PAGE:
Pediatrics Group Wants Teen Contraception Access
Special Report - July 12, 2005
On July 5, the American Academy of Pediatrics (AAP) issued an updated policy on teen pregnancy prevention that supports the mixed message of comprehensive sex education programs and recommends that all adolescents have access to contraception. The policy is included in a report on teen sexual activity and pregnancy published in the July issue of the AAP’s journal, Pediatrics. The report suggests that sex education programs, which combine the abstinence message with information about and access to contraception, work best. It states, “Most successful prevention programs include multiple and varied approaches to the problem and include abstinence promotion and contraception information, contraceptive availability, sexuality education, school completion strategies and job training.” Although the updated policy does recommend that pediatricians “encourage adolescents to postpone early sexual activity,” it also urges AAP members to “help ensure that all adolescents have knowledge of and access to contraception, including barrier methods and emergency contraception supplies.” In addition, the revised policy encourages pediatricians to discuss abortion, along with other options, with their pregnant adolescent patients.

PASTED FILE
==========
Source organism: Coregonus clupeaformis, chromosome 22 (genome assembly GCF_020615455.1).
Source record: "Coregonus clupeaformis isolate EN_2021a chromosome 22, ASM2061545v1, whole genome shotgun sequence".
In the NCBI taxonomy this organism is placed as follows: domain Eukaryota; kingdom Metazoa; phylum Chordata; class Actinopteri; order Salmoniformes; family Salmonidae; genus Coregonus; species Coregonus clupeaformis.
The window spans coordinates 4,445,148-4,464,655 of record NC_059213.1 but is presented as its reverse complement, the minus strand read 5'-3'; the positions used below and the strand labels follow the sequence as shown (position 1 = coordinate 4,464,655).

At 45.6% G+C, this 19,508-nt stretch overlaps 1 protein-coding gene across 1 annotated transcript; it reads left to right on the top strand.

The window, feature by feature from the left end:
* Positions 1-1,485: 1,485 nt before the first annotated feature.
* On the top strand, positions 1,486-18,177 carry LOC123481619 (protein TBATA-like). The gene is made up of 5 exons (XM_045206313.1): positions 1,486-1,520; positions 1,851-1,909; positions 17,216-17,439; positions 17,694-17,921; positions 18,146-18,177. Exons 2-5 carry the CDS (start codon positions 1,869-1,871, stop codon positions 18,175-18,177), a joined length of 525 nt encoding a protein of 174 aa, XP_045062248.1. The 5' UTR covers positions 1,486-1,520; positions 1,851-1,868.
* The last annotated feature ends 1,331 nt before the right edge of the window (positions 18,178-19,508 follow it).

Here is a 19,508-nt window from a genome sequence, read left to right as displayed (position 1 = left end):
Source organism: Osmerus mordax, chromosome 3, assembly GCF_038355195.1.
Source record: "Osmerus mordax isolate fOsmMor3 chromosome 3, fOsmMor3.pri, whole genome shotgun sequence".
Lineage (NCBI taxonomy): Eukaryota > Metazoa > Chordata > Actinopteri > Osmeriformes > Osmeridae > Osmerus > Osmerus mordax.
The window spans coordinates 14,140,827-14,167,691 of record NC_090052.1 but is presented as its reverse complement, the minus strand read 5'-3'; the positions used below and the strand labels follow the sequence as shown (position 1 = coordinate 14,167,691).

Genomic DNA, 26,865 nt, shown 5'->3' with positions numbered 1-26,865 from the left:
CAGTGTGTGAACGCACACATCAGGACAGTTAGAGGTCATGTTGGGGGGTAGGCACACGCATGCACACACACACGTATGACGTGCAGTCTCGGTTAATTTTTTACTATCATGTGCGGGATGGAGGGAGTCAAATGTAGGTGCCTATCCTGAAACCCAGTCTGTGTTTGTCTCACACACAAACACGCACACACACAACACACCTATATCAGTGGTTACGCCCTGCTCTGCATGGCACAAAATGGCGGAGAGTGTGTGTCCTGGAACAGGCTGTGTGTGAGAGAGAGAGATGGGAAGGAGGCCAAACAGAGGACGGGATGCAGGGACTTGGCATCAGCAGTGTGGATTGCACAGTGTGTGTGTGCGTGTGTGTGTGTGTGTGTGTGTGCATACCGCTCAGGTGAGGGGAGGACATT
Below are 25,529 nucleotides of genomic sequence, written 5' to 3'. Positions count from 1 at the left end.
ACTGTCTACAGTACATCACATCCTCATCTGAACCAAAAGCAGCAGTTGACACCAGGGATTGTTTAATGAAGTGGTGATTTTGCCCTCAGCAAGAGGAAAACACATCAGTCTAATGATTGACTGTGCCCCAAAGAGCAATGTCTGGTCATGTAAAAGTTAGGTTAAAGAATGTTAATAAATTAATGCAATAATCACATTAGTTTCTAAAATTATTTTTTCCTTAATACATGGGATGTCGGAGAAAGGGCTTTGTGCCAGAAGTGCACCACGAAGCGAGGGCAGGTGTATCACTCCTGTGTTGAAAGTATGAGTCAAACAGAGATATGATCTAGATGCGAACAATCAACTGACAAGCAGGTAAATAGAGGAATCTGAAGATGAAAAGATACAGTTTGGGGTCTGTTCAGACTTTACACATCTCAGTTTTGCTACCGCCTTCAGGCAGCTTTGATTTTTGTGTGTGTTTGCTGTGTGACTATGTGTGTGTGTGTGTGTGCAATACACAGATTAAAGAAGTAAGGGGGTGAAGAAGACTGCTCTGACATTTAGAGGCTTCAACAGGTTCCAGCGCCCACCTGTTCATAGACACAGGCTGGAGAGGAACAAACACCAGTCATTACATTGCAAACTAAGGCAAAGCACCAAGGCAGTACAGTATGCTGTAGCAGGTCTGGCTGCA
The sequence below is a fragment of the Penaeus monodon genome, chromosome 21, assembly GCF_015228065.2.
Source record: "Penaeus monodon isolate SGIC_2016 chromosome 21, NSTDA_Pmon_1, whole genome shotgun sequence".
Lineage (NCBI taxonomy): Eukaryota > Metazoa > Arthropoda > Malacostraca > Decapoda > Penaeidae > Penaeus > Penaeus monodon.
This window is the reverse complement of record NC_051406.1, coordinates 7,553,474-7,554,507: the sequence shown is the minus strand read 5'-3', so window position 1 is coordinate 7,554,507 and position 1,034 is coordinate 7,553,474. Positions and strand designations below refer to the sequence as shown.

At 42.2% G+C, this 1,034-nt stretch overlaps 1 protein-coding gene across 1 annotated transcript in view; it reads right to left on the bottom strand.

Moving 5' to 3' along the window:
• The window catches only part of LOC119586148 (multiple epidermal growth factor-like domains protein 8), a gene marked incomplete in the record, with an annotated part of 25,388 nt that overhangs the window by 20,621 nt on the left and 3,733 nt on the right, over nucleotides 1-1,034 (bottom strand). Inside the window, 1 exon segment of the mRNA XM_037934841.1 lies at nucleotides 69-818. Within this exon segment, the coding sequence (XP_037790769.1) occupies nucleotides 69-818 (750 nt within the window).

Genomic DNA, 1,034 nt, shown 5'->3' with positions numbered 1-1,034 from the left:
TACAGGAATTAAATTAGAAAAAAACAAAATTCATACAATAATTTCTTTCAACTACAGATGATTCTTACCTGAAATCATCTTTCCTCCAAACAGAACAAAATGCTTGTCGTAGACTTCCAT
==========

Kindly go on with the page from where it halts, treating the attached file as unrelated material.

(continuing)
Pro-family advocates criticized the AAP’s updated policy as politically motivated and inappropriate. “These new recommendations reflect the increased political involvements of medical associations,” said Dr. Janice Crouse, senior fellow of Concerned Women for America’s Beverly LaHaye Institute. “It is sad to see professional organizations captured by special interests in this way, and it is a disservice to the public and to those pediatricians who pay membership fees.” Linda Klepaki, a sexual health analyst at Focus on the Family, said the AAP report undermines parental rights. “This report is a wake-up call for parents. They absolutely must be on guard against this insidious ‘abstinence-plus education,’ both in schools and now in doctor’s offices.”
Copyright © 2005. North Carolina Family Policy Council. All rights reserved.